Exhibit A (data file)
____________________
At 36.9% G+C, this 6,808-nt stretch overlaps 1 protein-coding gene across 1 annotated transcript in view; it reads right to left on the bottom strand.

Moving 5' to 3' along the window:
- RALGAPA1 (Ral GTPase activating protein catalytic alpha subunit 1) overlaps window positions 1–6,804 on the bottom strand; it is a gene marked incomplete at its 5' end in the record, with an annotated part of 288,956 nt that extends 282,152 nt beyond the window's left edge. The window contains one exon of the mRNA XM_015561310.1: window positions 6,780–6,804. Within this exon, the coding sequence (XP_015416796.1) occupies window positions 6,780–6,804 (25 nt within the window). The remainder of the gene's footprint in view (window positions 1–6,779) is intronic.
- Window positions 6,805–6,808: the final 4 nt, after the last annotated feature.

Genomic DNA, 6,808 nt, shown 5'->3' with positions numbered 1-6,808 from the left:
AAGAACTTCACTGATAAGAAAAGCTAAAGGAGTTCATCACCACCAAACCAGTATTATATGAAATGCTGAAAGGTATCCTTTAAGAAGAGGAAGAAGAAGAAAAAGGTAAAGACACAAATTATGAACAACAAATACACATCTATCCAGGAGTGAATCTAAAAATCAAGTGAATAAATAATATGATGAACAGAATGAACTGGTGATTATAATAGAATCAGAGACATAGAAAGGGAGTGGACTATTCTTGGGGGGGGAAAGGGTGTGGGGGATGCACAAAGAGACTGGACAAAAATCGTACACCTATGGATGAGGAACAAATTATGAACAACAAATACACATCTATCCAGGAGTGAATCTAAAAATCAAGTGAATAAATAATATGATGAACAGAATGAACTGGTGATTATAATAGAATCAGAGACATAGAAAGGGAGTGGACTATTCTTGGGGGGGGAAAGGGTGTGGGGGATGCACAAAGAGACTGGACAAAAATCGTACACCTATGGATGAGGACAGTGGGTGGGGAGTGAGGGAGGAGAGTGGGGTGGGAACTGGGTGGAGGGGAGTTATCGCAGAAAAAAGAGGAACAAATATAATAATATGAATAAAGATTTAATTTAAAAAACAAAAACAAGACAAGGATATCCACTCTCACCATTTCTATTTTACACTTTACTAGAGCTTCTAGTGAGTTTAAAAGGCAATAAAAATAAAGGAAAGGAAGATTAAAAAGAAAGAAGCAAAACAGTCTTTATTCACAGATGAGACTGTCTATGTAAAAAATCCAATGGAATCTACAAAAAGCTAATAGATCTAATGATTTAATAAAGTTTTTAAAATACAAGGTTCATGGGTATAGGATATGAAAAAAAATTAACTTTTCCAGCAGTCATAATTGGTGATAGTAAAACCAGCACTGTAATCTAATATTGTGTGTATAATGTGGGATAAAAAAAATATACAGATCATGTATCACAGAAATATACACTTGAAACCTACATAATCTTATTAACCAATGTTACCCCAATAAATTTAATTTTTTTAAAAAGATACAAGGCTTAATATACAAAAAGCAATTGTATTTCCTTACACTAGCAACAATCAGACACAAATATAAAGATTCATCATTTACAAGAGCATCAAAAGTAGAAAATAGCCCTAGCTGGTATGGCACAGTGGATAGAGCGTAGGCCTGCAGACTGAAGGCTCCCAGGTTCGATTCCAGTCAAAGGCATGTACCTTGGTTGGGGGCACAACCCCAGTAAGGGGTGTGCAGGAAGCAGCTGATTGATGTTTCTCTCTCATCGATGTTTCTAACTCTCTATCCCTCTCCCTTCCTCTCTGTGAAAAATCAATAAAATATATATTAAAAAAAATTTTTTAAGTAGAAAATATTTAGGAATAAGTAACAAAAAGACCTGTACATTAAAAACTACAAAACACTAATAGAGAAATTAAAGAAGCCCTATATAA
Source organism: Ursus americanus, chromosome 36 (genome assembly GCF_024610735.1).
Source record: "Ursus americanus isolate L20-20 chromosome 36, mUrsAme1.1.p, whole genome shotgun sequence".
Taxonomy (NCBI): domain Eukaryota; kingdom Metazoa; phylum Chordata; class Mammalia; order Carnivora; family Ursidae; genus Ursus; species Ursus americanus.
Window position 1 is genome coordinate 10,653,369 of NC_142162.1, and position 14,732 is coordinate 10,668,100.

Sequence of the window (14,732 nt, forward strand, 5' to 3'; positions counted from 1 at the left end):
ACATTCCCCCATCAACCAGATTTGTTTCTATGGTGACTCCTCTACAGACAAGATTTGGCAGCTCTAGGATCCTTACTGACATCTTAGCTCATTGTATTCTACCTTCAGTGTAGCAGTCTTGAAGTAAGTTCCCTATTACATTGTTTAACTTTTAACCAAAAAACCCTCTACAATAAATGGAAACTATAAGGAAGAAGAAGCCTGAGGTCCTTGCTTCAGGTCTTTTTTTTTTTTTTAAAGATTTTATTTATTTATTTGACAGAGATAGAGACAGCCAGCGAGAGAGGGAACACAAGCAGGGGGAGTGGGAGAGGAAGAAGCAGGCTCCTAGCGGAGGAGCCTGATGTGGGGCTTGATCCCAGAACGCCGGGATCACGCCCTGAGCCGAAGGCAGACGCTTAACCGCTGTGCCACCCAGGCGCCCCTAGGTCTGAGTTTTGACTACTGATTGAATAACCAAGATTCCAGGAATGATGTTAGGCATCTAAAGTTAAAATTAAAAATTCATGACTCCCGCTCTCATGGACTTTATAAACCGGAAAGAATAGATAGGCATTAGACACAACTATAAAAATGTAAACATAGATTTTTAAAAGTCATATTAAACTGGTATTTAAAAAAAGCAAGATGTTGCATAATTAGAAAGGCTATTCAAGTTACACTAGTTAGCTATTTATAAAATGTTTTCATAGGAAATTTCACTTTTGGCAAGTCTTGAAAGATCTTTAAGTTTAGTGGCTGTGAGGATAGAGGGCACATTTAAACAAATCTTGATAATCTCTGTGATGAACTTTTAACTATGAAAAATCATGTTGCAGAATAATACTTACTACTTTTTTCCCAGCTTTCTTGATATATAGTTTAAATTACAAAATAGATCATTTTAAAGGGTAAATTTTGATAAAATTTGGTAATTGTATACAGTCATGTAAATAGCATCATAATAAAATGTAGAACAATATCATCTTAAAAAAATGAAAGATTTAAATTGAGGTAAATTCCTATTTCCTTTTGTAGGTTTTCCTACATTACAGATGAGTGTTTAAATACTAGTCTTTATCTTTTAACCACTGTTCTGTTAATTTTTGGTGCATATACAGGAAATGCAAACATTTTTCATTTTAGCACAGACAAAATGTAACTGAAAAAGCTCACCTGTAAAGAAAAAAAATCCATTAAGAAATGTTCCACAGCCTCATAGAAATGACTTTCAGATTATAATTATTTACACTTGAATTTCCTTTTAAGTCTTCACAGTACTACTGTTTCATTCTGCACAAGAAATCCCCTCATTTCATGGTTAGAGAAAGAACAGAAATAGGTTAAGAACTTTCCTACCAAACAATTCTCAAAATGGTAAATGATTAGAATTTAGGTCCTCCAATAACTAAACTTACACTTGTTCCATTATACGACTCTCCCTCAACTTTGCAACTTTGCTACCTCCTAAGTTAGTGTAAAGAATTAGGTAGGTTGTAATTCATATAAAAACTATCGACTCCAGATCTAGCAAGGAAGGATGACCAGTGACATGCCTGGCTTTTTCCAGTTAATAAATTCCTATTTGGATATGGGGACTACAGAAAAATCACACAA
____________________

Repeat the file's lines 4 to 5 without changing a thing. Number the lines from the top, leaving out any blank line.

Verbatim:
- Window positions 6,805–6,808: the final 4 nt, after the last annotated feature.

Genomic DNA, 6,808 nt, shown 5'->3' with positions numbered 1-6,808 from the left: